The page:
Here’s a secret. I’m a bit of a wreck. It hit the other night as my partner lay sleeping. I explored my lower right abdomen wondering if I could trace my dull discomfort deep within to cancer I could actually feel. I stayed up a lot that night. The next day, with light, I continued the exploration. If there is cancer growing within, my fingers are not the ones to detect it. A small relief.
I am in the countdown to testing. It’s been awhile since I have faced freak-out tests. While scans and blood results always come with anxiety, this round, scheduled for next week, returns me to the sensations of 2012 when my body and mind crumbled as each testing cycle that year revealed more bad news.
I know I should ‘make a plan then work it’ but what would that plan be. It probably wouldn’t be me walking the streets of Philly for two days of treatment combined with testing then getting the test results – alone. But then I try to imagine the elegant plan, being attended to by my many loved ones buffering the blows, and I don’t see the corroding pit deep in my stomach unclenching. I am alone – this adapting to my revised expiration date is an inherently solo and lonely process. At least for me. This solitary journey towards the update is not the problem. The problem is the news I fear getting. There is no safety net large enough to cushion the blow of my cancer doing an end run around this immunology trial.
Better to plan around the concrete stomach churning and shallowness of breath as anxiety locks down my systems. Better to dig out the tools taught me for calm, so I complete the simple meditation exercises that assist my body and mind in melding to the moment – never quite as bad a moment when approached with such attentiveness. Better to hunker down with the coping and resurface when I know my new reality.
But I leave you with this memory.
Amid getting my diagnosis on the side of a highway, as my ER doctor shared the test results that showed I had advanced cancer of still unknown origin, there was magic. My daily life is not filled with magic so I have learned to enjoy it when it does show up.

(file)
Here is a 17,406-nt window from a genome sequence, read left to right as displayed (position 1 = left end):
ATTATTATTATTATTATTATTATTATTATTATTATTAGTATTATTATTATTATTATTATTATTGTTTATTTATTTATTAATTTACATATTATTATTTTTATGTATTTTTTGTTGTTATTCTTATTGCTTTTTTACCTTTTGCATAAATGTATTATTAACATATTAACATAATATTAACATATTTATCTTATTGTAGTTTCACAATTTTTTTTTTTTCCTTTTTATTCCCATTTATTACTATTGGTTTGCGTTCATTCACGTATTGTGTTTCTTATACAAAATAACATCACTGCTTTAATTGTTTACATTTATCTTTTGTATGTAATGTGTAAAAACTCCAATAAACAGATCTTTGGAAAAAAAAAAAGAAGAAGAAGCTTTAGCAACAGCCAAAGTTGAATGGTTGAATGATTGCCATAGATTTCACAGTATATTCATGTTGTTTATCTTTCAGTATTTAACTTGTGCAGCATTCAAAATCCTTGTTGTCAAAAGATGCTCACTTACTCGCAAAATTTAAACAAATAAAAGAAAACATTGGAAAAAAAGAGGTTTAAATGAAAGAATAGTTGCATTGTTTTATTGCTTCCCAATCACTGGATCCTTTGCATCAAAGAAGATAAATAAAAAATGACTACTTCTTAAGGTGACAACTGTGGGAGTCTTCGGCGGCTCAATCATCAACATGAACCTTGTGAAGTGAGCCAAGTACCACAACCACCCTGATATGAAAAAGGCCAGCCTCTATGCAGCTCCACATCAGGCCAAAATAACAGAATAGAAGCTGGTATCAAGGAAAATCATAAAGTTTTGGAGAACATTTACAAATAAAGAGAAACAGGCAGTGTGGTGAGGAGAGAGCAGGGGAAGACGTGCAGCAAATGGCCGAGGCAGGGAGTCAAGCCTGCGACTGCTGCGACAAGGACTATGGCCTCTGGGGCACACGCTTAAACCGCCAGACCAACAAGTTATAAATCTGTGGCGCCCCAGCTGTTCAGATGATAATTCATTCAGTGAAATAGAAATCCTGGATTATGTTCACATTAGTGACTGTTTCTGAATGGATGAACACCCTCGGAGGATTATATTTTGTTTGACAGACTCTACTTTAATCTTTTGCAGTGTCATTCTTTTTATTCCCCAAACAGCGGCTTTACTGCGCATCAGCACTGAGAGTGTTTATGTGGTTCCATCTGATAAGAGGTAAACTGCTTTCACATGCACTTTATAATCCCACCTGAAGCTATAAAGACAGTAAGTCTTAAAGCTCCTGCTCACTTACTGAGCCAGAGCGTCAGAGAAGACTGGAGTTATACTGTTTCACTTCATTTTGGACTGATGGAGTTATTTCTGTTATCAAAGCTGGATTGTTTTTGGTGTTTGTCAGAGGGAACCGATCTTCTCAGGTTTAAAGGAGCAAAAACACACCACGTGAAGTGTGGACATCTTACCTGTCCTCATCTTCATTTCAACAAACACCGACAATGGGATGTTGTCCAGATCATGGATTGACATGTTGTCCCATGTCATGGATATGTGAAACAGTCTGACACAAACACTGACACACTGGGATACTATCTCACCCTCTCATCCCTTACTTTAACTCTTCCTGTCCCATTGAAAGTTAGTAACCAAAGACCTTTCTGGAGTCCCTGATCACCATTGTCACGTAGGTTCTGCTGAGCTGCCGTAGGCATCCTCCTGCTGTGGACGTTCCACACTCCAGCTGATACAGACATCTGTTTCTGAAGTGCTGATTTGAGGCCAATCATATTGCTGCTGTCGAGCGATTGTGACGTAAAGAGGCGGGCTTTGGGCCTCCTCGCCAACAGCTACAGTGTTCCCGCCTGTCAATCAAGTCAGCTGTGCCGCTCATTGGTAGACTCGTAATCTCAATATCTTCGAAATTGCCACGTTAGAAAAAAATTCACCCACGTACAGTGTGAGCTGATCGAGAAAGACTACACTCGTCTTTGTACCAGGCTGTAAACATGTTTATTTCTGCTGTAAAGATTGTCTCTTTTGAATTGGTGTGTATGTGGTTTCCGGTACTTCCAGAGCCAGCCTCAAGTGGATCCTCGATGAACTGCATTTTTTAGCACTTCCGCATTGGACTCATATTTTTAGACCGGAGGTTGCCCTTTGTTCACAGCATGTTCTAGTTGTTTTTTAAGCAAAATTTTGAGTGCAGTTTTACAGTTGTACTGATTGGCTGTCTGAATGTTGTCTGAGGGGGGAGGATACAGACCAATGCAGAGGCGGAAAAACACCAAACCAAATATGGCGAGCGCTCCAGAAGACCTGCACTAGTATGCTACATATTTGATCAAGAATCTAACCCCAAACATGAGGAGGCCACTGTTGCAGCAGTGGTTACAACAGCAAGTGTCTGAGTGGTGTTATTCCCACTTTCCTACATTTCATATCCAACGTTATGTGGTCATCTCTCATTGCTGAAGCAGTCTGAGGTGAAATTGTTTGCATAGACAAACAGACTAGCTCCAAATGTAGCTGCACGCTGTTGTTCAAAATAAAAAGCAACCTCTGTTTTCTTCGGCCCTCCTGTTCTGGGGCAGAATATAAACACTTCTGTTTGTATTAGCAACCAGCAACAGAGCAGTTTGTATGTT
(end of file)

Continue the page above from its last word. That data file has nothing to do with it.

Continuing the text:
I had pulled the car over when my cell phone rang that rainy April late afternoon in 2010. It was a point on the road right below a dear friend’s home. It’s a quiet stretch of road so the call coming just then was fortuitous. As I sat in the car hearing the messages that chilled my blood for their tone, I prepped for making the call back. Just then the phone in my hand rang anew. Another dear friend had spotted my car on the side of the highway and called asking, “What’s up?” I explained, “I am having an emotional breakdown.” She said, “Want company?” I said yes. Within 30 seconds she was pulling open the passenger door and slipping in. I told her I was pretty sure I was about to get devastating news. I made the call, heard the doctor’s words, repeated them back so that Cara would know the verdict and said goodbye to the doctor.
I have wondered since then what others do when given the news that their life as they constructed it is done.
Cara and I held hands. I think I wept, silently. I said, “Let’s see if Kelley is home and call in the team.” Of course Cara knew exactly what to do as did the at-home Kelley. In fact, both my husband and yet another dear friend were already frantically en route, the doctor having given them the news prior to me. Within minutes we were gathering in Kelley’s living room, which she was setting up like a cozy bistro with foods flowing and plentiful seating. I went upstairs to call my family and collapse in loud pain. When I came back down the living room was filled with a circle of love, people prepared to walk wherever I needed that night and the longer term as we all committed to my new path. My strongest memory is maintaining deep eye contact with each individual as I relentlessly asked them to pledge to stay by my side, to help me delay death. And they have. It doesn’t mean that some sections of this road I still travel alone.
Thank you for keeping me in your thoughts this next week.
Much love, marcy